Like a blank verse precursor to John Updike’s The Witches of Eastwick, the Jacobean play The Witch of Edmonton, now playing at Theatre @ St. Clement’s, details the sad, and sometimes comic, events that take place when the devil finds his way among the citizenry of the town of Edmonton. The work, a collaboration of Thomas Dekker, John Ford, and William Rowley, is so rarely staged that any opportunity to see it is welcome, and while director Jesse Berger’s production is unevenly performed, there is much to savor in this latest offering from the Red Bull Theater.
Most notable is the work of Charlayne Woodard who plays Elizabeth Sawyer, a poor woman who is ridiculed and despised by her neighbors for her penury and mere presence in the community. Woodard imbues the woman — called a witch by those around her — with a profound dignity and a deeply touching desperation. Additionally, her ability to communicate the character’s frightening anger makes it unsurprising that Elizabeth’s curses toward her chief tormentor, Old Banks (a terrifically understated Andre De Shields) allow her to summon the Devil in the form of a black Dog (Derek Smith).
Once Elizabeth has promised her soul to the creature, which Smith brings to life with an amazing physicality, he agrees to exact a revenge on Banks by going after the man’s dimwitted, but good-hearted, son (brought to life with smile-inducing simplicity by Adam Green). Elizabeth’s story intersects with the play’s other main plotline, which concerns a hasty set of marital machinations entered into by a young man named Frank (Justin Blanchard).
Frank has had to quickly marry Winifred (Miriam Silverman), who, like her new husband, works for Sir Arthur Clarington (a delightfully oily Christopher Innvar), because Frank believes that she is carrying his child. His father (Christopher McCann in a curiously stilted turn), however, has other plans for his son, and Frank, to please the older man, marries a second time, to Susan (played awkwardly by Christina Pumariega), a young woman with a significant dowry.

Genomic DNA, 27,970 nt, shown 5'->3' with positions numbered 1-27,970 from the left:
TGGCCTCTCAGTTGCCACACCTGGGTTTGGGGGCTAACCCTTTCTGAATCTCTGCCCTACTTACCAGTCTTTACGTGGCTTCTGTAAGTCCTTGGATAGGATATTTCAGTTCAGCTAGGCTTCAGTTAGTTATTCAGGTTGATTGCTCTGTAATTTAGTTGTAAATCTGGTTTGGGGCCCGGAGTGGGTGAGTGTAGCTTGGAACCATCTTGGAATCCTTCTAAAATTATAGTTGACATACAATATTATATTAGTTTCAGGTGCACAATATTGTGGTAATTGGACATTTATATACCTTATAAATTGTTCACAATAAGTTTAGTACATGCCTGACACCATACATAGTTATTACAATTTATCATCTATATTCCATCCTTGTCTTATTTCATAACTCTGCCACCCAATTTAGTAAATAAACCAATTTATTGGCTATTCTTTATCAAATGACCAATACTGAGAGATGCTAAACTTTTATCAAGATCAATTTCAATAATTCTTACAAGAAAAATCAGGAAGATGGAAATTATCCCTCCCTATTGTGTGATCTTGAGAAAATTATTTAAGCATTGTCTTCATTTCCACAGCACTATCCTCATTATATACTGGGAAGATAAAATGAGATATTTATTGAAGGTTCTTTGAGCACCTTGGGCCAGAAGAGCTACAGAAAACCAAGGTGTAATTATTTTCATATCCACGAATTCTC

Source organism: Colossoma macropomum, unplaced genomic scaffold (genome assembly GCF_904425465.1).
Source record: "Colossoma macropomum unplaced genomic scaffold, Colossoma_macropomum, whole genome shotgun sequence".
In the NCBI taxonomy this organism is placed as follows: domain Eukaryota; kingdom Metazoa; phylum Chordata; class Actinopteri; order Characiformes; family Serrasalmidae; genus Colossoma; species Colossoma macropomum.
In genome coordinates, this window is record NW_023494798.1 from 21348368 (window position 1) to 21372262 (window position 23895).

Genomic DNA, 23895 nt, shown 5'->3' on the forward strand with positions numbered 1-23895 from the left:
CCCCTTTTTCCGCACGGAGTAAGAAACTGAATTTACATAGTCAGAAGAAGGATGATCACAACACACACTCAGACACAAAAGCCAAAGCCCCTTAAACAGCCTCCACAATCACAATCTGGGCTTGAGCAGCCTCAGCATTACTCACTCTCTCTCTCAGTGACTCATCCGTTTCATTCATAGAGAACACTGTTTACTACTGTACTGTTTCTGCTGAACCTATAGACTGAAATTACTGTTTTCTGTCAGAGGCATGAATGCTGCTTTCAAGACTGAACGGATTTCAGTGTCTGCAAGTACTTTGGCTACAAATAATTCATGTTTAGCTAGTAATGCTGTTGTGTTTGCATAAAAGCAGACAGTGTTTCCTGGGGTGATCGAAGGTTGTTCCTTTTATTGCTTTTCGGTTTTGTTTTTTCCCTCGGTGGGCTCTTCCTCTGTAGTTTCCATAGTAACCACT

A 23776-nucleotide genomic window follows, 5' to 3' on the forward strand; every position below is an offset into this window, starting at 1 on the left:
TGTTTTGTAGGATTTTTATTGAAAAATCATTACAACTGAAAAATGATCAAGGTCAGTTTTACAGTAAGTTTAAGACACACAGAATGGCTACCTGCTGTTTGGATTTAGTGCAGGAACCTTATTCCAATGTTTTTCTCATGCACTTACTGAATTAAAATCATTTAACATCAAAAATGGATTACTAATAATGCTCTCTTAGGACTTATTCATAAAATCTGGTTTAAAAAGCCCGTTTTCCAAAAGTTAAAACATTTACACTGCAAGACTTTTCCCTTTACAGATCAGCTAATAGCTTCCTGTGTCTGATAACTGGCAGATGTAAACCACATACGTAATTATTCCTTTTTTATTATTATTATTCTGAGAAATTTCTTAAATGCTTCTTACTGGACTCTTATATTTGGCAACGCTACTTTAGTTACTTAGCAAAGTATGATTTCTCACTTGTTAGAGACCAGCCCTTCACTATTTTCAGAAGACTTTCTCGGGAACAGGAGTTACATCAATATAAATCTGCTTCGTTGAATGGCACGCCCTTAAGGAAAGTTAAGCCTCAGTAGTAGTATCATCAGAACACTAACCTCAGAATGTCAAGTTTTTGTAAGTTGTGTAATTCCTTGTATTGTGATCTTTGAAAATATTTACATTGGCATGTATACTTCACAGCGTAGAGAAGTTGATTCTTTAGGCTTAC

When Frank finds he doesn’t have the constitution to handle the two marriages, the Dog conveniently enters the scene. He spurs Frank to violence because it will, indirectly, help Elizabeth in obtaining her revenge. It’s a convoluted twist that, in actuality, makes a certain amount of sense given the lucidity of Berger’s production, which unfolds briskly on Anika Lupes’ unique set that bookends the playing area — a wooden planked ‘O’ that surrounds and earth-filled pit — with the framework of a house and two towers.
Not only does Berger ensure that theatergoers are able to rapidly grasp the intricacies of the relationships between the characters, and the varying social classes from which they come, he also handles many of the flights of fancy in the script with aplomb, including several apparitions and the bizarre appearance of a mad woman (a grand cameo turn by Everett Quinton).
Given Berger’s surehandededness with an unwieldy text, it’s unfortunate that he has not managed to elicit more satisfying performances from many of the actors featured in the marriage-plot sequences. On the plus side, Sam Tsoutsouvas, playing Susan’s father, brings the character to life with both good-ole-boy panache and later volcanic rage. Additionally, while Blanchard and Silverman, playing the central couple, never spark thoroughly, they do speak the verse with a grand sense of musicality and share a terrific chemistry.